February 8, 2012
Twitter (twitter.com) is simply a communication tool for giving and receiving information. As one of the two major forces in popular social media on the Internet, Twitter has provided a forum for bringing the world together to discuss global events in real time on topics ranging from World Cup soccer matches to Steve Jobs’ resignation to the current presidential election to the events of the Arab Spring that have taken place over the past year. Twitter is often derided as a tool for posting inconsequential, egocentric tidbits–like what one had for lunch, and while Twitter is often used for that, too, its primary functions for most users are to serve as:
- a personalized news stream
- a way of collecting important links to information that is relevant, critical, and interesting to an individual user
- a network to find people commenting on similar topics and through which relationships can be built with those people
Roles of Twitter in Schools
So what role does Twitter serve for schools and to support learning with students and teachers? There are really three distinct roles Twitter can play in schools. They are:
- Megaphone – Twitter can provide schools with an inexpensive, easy way to blast out one-sided announcements. These might include reminders about student and parent events, updates on school successes or emergencies, and links to more in-depth items posted on the school website or school blogs. For Twitter to be effective as a megaphone for the school, parents, students, and community members must be on Twitter and following the school’s account. Team-level Twitter accounts can also serve as useful “megaphones” by directing followers to blog entries, wikis, podcasts, and other products that students have created. The use of Twitter as a Megaphone for the District and District 21 schools is continuing to be explored by District administrators. This post will be updated as the District moves forward in this area. District 21 Team Twitter accounts should be used as a megaphone for sharing links to student work and for gathering information and feedback from the Twitter community.
- Connecting Students – Twitter can be used in the classroom with students of all ages to connect with other students, experts, and gather information from around the world. By searching within Twitter on topics, teachers and students can find others commenting on those topics, and then by following those individuals on Twitter, a direct relationship that is informal and closely connected can be developed. From this relationship, future learning, conversation, and information sharing can take place–through Twitter, email, telephone, video conferencing, or even face-to-face! In District 21, each core team has a Twitter account, and these accounts are already linked with other team Twitter accounts within the school and within that grade level across the District. These accounts are to be used in the classroom with students to support the goal of Connecting Students. CCSD21 Twitter Guidelines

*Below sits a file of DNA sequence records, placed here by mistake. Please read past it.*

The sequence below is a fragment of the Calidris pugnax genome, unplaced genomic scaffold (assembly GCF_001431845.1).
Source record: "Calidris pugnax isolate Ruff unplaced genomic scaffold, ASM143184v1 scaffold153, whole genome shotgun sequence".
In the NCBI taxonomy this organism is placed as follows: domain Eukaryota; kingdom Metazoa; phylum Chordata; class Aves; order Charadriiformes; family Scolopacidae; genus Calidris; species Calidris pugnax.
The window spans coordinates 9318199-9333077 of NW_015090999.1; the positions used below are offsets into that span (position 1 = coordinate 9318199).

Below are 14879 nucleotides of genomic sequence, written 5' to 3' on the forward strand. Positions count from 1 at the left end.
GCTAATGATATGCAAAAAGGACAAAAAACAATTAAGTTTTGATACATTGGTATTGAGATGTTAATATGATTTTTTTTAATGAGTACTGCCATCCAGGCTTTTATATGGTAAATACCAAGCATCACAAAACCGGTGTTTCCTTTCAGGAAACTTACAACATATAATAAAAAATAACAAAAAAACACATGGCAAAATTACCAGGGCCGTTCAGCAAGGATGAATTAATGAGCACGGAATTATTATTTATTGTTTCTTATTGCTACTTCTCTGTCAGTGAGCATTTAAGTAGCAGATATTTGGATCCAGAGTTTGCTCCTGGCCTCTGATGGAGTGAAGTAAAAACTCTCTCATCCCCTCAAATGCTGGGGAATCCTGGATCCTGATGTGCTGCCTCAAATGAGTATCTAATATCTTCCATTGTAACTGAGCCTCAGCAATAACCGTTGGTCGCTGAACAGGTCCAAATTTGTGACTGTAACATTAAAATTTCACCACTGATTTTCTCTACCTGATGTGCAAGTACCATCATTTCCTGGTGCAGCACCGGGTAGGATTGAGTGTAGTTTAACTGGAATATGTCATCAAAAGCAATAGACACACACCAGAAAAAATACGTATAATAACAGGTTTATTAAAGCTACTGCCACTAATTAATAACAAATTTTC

- Professional Learning – Twitter has spawned an incredible network of sophisticated, smart, and talented educators from around the world. For most of these individuals, Twitter has been the foundation of creating incredibly powerful Personal Learning Networks (PLN). Through Twitter, educators share information, challenge one another to think differently, support one another with specific strategies and ideas, and comfort and inspire one another with the daily rigors of very difficult work. District 21 educators can expand their own PLN and support their own professional growth by creating their own personal Twitter account. This account, which is separate from the District 21 Team account, should not be a tool used for student or parent interactions but rather to grow personally and professionally. Like with all things online and with social media, it has become difficult to separate work and personal roles, so consideration should always be given to how we represent ourselves as educators within personal Twitter accounts. There are already many District 21 staff members using Twitter to support their own professional learning, and for these individuals, it has been an extraordinary tool for growth and reflection.
Steps to becoming a Tweeting Teacher
- Follow-With both your personal Twitter account for professional development and your Team Twitter account, follow other educators on Twitter.
- Retweet-As you “lurk” and read others’ tweets come across your Twitter stream, retweet those that are the most interesting and thought provoking.
- Tweet-As you continue to gain confidence on Twitter, share your own thoughts by tweeting them out. Including links to important websites, blog posts, videos, and podcasts makes for great content on Twitter.
- Hashtags-Use hashtags to further define your own tweets as well as to search within Twitter. (Hashtags are words preceded by the “#”, such as #edchat or #ellchat or #edtech.) This list includes a number of popular education-related hashtags, as well as a calendar of education-related Twitter chats.
Each District 21 school is named after an American author, and learning and literacy is at the center of our Professional Learning Community. The Modern Pen provides a collaborative location in which District 21 teachers can come together to learn the skills that will enable their students to learn new skills and to understand concepts at an even different level than before.